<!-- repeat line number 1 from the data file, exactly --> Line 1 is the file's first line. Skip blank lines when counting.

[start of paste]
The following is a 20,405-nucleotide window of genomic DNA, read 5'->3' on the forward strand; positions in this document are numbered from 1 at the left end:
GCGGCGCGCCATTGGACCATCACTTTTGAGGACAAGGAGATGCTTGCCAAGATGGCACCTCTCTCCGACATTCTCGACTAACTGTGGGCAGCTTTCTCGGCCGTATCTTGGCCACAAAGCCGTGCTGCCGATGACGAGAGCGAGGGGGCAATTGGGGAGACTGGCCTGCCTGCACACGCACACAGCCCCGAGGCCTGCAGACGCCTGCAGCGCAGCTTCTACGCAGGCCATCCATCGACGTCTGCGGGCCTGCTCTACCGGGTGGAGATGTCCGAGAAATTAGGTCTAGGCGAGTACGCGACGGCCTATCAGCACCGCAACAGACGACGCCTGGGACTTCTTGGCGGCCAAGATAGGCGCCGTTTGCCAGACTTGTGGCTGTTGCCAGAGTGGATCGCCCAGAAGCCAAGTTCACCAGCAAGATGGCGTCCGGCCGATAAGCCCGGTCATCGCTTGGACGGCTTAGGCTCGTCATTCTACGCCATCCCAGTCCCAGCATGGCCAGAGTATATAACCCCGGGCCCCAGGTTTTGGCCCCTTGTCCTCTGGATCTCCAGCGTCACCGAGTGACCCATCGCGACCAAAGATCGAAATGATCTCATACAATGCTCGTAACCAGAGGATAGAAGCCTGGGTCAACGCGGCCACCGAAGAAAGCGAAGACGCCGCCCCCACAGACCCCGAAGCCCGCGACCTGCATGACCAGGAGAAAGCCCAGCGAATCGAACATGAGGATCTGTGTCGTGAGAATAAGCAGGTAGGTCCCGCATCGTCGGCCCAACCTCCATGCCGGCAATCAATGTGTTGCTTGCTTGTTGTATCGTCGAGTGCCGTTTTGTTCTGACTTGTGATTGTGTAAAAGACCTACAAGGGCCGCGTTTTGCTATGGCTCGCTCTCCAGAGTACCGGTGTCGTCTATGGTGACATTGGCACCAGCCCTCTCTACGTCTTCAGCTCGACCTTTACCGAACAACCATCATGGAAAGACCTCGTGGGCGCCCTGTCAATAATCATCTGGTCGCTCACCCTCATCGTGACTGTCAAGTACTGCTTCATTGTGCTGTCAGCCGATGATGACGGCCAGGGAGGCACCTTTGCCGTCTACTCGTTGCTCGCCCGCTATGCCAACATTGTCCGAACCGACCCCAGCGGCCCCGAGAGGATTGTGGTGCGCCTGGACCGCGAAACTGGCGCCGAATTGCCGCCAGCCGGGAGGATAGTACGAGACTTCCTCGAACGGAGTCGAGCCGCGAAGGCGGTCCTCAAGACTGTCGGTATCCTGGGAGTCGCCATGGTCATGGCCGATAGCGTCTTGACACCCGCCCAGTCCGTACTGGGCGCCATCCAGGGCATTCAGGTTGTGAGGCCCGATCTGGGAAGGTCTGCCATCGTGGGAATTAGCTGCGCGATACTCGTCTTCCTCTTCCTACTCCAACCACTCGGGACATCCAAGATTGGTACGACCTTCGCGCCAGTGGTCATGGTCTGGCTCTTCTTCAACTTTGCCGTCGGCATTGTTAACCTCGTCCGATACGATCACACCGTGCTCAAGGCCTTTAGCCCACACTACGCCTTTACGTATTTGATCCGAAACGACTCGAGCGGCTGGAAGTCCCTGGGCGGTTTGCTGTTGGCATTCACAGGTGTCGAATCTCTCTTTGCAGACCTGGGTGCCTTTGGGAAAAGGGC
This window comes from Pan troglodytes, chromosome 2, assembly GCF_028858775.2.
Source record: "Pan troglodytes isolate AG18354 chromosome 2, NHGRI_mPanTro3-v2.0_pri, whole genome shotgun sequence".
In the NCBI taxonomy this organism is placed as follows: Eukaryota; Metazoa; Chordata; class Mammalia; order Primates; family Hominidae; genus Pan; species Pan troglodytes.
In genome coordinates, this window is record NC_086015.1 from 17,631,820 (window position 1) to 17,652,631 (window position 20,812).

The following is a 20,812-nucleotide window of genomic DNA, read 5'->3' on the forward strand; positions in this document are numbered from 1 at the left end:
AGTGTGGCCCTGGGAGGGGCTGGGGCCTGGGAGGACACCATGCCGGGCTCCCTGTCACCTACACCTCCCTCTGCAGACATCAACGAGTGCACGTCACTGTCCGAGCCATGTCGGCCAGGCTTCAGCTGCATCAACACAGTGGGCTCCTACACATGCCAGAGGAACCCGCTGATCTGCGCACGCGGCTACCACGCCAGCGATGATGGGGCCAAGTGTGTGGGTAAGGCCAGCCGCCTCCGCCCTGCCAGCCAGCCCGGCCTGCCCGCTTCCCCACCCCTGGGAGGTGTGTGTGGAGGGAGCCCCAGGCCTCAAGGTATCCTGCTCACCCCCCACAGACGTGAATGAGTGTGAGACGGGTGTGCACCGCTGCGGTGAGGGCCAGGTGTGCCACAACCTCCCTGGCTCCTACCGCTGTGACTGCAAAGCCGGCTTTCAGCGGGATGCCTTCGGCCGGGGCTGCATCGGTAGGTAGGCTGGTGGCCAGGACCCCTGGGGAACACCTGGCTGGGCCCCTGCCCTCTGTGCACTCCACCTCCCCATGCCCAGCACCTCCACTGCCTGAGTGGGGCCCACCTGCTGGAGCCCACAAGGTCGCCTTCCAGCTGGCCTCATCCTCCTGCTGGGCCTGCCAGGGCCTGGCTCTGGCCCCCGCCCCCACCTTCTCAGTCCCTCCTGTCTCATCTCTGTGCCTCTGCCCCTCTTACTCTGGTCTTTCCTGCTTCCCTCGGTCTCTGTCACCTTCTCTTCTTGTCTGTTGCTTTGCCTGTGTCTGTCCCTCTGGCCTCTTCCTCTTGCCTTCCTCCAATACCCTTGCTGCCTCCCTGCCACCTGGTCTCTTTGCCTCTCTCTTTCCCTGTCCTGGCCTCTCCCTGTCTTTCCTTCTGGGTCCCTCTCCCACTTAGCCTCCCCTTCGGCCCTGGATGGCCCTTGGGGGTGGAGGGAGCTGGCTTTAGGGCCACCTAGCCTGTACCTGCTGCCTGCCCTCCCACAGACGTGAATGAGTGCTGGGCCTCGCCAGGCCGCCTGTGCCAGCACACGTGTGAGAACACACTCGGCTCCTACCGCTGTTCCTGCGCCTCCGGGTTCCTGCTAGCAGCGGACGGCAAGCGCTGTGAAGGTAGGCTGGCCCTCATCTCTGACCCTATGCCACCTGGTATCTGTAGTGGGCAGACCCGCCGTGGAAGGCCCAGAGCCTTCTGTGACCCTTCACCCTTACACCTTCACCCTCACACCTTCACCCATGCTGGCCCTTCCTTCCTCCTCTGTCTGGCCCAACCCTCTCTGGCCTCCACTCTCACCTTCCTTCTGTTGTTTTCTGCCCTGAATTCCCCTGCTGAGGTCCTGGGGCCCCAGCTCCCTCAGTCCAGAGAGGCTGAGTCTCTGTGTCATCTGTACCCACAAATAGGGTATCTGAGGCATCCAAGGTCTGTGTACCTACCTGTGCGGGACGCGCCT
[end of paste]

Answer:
The following is a 20,405-nucleotide window of genomic DNA, read 5'->3' on the forward strand; positions in this document are numbered from 1 at the left end: